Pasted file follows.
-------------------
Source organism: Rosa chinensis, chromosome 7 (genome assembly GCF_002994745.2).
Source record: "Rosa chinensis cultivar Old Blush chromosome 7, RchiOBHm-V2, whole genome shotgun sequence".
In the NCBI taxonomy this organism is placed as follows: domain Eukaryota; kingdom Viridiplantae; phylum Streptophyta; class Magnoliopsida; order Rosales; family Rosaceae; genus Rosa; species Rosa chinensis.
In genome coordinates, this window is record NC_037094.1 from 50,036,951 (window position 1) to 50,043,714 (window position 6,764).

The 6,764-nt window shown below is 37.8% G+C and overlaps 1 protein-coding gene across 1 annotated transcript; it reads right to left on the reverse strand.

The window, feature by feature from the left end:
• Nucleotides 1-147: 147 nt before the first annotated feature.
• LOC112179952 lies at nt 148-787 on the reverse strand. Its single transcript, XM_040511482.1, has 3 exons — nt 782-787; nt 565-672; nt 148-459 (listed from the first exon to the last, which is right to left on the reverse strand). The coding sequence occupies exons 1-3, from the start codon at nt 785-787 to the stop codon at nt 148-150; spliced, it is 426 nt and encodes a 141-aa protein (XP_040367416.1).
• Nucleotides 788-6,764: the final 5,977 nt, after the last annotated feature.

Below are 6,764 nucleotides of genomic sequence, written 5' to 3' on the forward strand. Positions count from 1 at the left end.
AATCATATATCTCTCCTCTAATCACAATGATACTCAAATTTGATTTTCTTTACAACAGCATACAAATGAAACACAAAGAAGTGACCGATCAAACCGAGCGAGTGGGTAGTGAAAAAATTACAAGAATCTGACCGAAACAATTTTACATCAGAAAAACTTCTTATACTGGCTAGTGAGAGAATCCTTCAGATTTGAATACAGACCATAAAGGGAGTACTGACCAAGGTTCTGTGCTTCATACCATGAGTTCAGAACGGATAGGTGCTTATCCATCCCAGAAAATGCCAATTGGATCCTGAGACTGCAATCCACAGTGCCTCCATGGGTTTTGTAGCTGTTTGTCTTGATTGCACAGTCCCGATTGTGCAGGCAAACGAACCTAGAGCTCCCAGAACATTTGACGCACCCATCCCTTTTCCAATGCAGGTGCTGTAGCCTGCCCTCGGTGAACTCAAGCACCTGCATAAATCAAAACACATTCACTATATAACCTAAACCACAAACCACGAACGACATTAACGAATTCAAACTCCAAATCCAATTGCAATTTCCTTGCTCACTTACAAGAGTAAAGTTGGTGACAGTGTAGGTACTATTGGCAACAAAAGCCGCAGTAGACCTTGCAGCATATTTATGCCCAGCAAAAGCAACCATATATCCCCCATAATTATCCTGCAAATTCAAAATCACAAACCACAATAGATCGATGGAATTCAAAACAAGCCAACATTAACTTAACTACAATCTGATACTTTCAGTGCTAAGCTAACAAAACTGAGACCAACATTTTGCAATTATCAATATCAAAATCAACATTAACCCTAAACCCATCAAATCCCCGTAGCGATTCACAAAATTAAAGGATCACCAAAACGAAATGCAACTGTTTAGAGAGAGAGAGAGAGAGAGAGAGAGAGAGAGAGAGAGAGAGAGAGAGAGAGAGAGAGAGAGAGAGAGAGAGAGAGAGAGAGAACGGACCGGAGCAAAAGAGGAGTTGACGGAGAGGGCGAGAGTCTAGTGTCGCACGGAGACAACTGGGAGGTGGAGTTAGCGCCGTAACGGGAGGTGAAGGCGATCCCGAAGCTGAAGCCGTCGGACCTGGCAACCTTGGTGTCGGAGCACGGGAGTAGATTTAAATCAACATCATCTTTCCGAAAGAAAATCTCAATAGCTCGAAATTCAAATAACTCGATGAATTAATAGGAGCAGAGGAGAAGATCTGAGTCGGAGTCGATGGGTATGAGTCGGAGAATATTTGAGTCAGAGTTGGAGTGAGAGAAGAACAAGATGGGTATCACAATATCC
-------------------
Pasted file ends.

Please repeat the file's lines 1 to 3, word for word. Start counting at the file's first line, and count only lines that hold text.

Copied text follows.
Source organism: Rosa chinensis, chromosome 7 (genome assembly GCF_002994745.2).
Source record: "Rosa chinensis cultivar Old Blush chromosome 7, RchiOBHm-V2, whole genome shotgun sequence".
In the NCBI taxonomy this organism is placed as follows: domain Eukaryota; kingdom Viridiplantae; phylum Streptophyta; class Magnoliopsida; order Rosales; family Rosaceae; genus Rosa; species Rosa chinensis.